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Most shoe addicts would agree that one can never have enough footwear.


Starting Thursday, a shop called Ruia at 65 Mercer Street in Manhattan’s SoHo neighborhood will feed that hunger with a mix of international designer brands that are not easily found — if they can be found at all — in the U.S.


Its 26-year-old owner, Kajal Ruia, an ex-Londoner, hunts down and selects the uncommon brands. It might seem like a bold move, considering the economy, but Ruia, a former finance-management trainee for Lloyds Banking Group, had lived in the U.S. before and decided this was the best place to begin, since it was harder to find some of the European labels.


She is confident that her business smarts, combined with her passion for shoes and hard-to-find designers, will be key to the shop’s success.


“It sounds silly, but I’m trying to offer something different,” Ruia explained. “It’s all beautiful designers, and, apart from Missoni, I am the only place you can get them in New York.”


For holiday, the boutique’s offerings include six Italian designers, along with one each from London and Brazil. Most of the Italian collections are quintessentially so, with stilettos aplenty.


Baldan tends more toward evening, with bow-heeled metallic blue pumps and suede booties with a cutout ankle, while Dibrera offerings include vintage-looking quilted gray boots with a white feather pom-pom, among other styles. One of the standout Italians is Dora by Mi-Piaci, with suede numbers adorned with large buckles around the ankles and bowed platform pumps.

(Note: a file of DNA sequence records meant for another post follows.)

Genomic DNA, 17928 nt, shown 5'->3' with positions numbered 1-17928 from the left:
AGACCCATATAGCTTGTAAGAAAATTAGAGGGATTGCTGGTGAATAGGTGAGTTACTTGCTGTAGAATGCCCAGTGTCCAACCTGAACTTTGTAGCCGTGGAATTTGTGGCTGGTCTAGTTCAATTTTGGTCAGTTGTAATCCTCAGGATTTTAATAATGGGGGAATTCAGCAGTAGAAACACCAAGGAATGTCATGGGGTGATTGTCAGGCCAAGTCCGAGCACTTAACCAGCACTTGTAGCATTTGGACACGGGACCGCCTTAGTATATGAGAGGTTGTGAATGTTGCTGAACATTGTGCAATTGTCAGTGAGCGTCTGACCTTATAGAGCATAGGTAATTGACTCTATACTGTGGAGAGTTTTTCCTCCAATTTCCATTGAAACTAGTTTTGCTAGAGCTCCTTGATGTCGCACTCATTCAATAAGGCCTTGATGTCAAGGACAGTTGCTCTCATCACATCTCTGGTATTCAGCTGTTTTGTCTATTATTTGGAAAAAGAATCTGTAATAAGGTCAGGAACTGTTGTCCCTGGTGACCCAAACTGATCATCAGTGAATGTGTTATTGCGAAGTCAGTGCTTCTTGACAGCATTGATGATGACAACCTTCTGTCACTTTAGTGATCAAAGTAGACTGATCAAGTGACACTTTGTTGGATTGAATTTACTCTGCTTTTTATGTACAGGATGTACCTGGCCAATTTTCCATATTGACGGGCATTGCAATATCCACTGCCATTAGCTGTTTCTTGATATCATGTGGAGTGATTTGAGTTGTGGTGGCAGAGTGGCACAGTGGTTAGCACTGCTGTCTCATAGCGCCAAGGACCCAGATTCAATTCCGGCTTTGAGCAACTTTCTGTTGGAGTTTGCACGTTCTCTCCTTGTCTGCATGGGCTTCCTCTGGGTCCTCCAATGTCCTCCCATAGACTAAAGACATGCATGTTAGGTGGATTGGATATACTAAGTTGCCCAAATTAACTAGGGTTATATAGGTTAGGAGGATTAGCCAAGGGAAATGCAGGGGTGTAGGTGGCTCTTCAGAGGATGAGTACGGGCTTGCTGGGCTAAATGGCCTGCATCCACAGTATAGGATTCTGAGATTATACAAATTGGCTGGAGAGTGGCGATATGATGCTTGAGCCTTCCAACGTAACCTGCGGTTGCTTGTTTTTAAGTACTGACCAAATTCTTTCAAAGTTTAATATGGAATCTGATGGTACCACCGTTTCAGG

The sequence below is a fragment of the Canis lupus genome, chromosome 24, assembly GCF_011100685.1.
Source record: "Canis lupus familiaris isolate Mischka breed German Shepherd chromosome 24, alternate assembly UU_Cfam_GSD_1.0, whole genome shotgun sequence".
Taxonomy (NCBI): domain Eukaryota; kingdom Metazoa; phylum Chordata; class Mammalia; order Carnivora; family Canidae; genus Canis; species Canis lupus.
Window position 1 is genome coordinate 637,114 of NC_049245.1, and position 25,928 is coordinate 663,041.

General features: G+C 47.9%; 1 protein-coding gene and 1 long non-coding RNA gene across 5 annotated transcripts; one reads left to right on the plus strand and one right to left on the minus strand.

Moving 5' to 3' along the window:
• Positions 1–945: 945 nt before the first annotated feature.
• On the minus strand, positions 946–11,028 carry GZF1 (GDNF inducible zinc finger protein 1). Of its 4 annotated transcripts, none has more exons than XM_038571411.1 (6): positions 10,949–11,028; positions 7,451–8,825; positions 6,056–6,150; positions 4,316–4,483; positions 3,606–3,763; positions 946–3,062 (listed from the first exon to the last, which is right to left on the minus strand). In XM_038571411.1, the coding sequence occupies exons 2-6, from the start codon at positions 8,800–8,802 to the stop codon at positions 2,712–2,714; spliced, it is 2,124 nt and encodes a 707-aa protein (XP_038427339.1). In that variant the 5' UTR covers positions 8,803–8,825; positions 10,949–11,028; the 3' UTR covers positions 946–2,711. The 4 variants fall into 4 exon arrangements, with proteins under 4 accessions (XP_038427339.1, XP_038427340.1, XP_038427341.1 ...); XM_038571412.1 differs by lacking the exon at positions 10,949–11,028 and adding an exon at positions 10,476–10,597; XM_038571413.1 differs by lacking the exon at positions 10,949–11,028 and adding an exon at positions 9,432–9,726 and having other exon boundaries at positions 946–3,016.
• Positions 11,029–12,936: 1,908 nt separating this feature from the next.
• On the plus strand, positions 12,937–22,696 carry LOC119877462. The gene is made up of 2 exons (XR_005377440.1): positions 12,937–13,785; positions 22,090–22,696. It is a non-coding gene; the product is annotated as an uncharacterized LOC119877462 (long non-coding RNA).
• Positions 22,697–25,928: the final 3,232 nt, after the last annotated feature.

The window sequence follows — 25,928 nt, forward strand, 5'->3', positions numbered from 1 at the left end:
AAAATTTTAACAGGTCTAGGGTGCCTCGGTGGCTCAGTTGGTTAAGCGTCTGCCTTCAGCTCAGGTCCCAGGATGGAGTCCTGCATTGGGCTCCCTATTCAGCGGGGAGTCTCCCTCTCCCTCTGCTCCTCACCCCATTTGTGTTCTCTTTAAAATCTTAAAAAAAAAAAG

In addition to rain boots from Missoni, the other Italian brands include Twice boots and crystal-embellished pumps and shearling boots from Loriblu, which has the largest selection to choose from, along with a few bags.


There are also graphic wedges from Londoner Cleo B and chic everyday pumps and over-the-knee boots from Brazilian Luis Onofre that get a kick from subtle crystal embellishment on the heel. Each season, Ruia intends to keep some of the same designers but will also bring in new ones to freshen the look.


Architect Lacina Heitler designed the store in a feminine, neoclassical style, with shoes displayed on tables and dressers in place of built-in shelves. There’s also a seating area upstairs, where customers and companions can relax with complimentary beverages served.


Ruia declined to project first-year sales, but sources estimate the store could generate $300,000 in the first year. “I just want people to come in and enjoy it,” said Ruia. “I want people to leave with a ‘I had fun there’-type feel.”

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